photo of donkey in mirror

"Hey! Watch where you've been!"

This is finals week for me and my students, and it happens every quarter: A students arrives to class breathless (or sends an anxiety-ridden email) to say that his hard drive crashed or his laptop froze up or he lost his flash drive, the consequence of which is that no trace remains of his essay/technical report/take-home exam.

I feel for these students at the same time that I must decide what if any concessions to make regarding deadlines (I also at times engage in a willing suspension of disbelief that this catastrophe just happened to occur the day before a major assignment is due, but that’s another issue). I feel for them because I’m not nearly as conscientious about backing up as I should be.

BACKING UP (from the California DMV)

  1. Put left hand at top of the steering wheel.
  2. Place foot on brake.
  3. Shift to reverse.
  4. Check in all directions for traffic, children, animals, and objects in or moving toward his/her path.
  5. Release parking brake.
  6. Place right hand on the back of the seat and look over right shoulder through the rear window.
  7. Release the foot brake slowly. Apply accelerator if needed and be ready to brake to control the speed of the car.
  8. Occasionally look quickly to your left.
  9. Move slowly and avoid sudden movement of the steering wheel.
  10. Turn wheel to the right if you wish to back to the right. Turn wheel to the left if you wish to back to the left.
  11. Press brake gently to stop.
  12. Shift to park.

It seems so complicated! However, I can share one easy-peasy back-up trick that I learned from my husband. It requires almost no effort and has saved me many times:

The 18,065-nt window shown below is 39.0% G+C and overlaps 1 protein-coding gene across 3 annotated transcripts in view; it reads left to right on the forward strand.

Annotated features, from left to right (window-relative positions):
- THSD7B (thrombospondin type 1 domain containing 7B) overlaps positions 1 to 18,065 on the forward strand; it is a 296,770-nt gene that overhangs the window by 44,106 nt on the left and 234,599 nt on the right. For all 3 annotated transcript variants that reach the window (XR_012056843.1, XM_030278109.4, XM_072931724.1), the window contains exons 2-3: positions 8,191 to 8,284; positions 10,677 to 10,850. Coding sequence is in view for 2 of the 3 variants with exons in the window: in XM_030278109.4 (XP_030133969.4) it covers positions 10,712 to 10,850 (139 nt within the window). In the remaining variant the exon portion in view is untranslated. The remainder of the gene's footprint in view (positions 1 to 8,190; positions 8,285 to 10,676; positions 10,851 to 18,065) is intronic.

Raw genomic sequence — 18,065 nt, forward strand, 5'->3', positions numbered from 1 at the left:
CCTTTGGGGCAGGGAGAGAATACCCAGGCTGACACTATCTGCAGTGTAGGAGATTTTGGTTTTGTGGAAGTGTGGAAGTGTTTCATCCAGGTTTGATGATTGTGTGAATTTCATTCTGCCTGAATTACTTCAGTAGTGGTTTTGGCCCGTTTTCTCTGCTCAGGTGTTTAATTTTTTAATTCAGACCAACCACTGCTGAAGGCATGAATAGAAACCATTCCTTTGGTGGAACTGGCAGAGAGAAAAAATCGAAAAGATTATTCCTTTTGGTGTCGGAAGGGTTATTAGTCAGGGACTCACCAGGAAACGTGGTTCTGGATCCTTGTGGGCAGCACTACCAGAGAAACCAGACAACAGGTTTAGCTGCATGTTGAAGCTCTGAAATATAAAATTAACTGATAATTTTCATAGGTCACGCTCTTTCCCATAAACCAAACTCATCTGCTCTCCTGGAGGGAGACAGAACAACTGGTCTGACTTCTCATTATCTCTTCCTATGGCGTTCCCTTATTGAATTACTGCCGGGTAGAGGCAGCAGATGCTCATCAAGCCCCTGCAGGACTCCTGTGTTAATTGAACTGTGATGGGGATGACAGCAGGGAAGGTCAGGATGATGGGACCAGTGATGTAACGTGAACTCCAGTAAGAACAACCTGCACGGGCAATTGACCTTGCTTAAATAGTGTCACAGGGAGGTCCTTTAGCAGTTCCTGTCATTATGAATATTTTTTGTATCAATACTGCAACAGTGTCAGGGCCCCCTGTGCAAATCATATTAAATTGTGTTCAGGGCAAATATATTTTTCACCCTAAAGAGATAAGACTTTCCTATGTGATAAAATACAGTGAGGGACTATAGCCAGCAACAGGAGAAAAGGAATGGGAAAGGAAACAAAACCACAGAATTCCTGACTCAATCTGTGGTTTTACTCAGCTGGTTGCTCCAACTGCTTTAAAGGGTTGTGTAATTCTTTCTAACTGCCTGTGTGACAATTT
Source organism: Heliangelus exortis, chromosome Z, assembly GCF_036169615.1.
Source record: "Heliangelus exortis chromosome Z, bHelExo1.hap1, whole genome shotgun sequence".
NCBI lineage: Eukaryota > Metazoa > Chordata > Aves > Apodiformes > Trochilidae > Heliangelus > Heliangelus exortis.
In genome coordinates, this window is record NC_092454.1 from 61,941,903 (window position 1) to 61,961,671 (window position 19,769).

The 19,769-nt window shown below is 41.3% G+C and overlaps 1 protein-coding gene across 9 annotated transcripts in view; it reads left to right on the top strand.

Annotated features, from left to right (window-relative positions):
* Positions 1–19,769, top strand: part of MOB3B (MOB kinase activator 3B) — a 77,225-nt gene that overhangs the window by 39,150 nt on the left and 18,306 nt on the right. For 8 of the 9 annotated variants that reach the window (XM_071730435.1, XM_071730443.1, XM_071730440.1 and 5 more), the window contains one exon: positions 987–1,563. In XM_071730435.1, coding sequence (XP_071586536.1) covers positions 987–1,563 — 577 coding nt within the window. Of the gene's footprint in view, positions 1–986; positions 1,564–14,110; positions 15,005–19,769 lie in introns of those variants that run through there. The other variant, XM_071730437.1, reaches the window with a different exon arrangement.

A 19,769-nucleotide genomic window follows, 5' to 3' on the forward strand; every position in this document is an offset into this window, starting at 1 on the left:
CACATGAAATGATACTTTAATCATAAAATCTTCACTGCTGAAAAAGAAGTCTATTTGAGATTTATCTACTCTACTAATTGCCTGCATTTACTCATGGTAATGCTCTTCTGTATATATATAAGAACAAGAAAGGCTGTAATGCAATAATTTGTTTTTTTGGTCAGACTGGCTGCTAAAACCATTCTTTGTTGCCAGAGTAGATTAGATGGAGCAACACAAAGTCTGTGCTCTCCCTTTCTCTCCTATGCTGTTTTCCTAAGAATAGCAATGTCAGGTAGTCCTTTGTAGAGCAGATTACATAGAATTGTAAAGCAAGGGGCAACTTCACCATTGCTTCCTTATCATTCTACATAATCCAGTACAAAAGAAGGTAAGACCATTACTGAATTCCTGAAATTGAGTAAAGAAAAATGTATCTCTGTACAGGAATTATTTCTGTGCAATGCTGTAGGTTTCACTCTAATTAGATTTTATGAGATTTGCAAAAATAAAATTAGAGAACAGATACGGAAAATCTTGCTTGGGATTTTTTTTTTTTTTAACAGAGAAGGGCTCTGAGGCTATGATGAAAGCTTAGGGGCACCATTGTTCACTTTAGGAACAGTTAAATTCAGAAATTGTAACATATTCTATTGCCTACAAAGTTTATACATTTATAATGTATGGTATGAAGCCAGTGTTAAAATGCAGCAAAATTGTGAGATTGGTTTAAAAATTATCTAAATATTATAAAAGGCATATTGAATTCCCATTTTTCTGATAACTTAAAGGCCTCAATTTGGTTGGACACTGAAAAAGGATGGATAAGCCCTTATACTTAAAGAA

The Email Paperless Trail

Whenever you are working on a writing project that takes several days to finish, email yourself a copy of the document before turning off your computer for the day.

Wallah! From a web-based email server, you now have instant access to the latest version of your work in progress.

This back-up practice offers at least two additional benefits: You can now work on your piece on any computer that has internet access, and you have a record of drafts both partial and full that lead to your final version. While computers make revision oh so much easier than typing drafts and making corrections by hand before retyping, they also mean we lose the tangible testimony (unless we often print hard copies) to the work involved in getting from A to Z. What if you deleted a section early on that now you want to include? An email paperless trail allows you to go back to almost any stage of the process and revive old versions.

When your project is finished and the “in progress” drops from “work,” you can delete the emails to save space, transfer the documents to a desktop folder, or, if you have unlimited email storage, archive them for your future biographer to stumble upon and analyze. 🙂

What’s your favorite way to back up?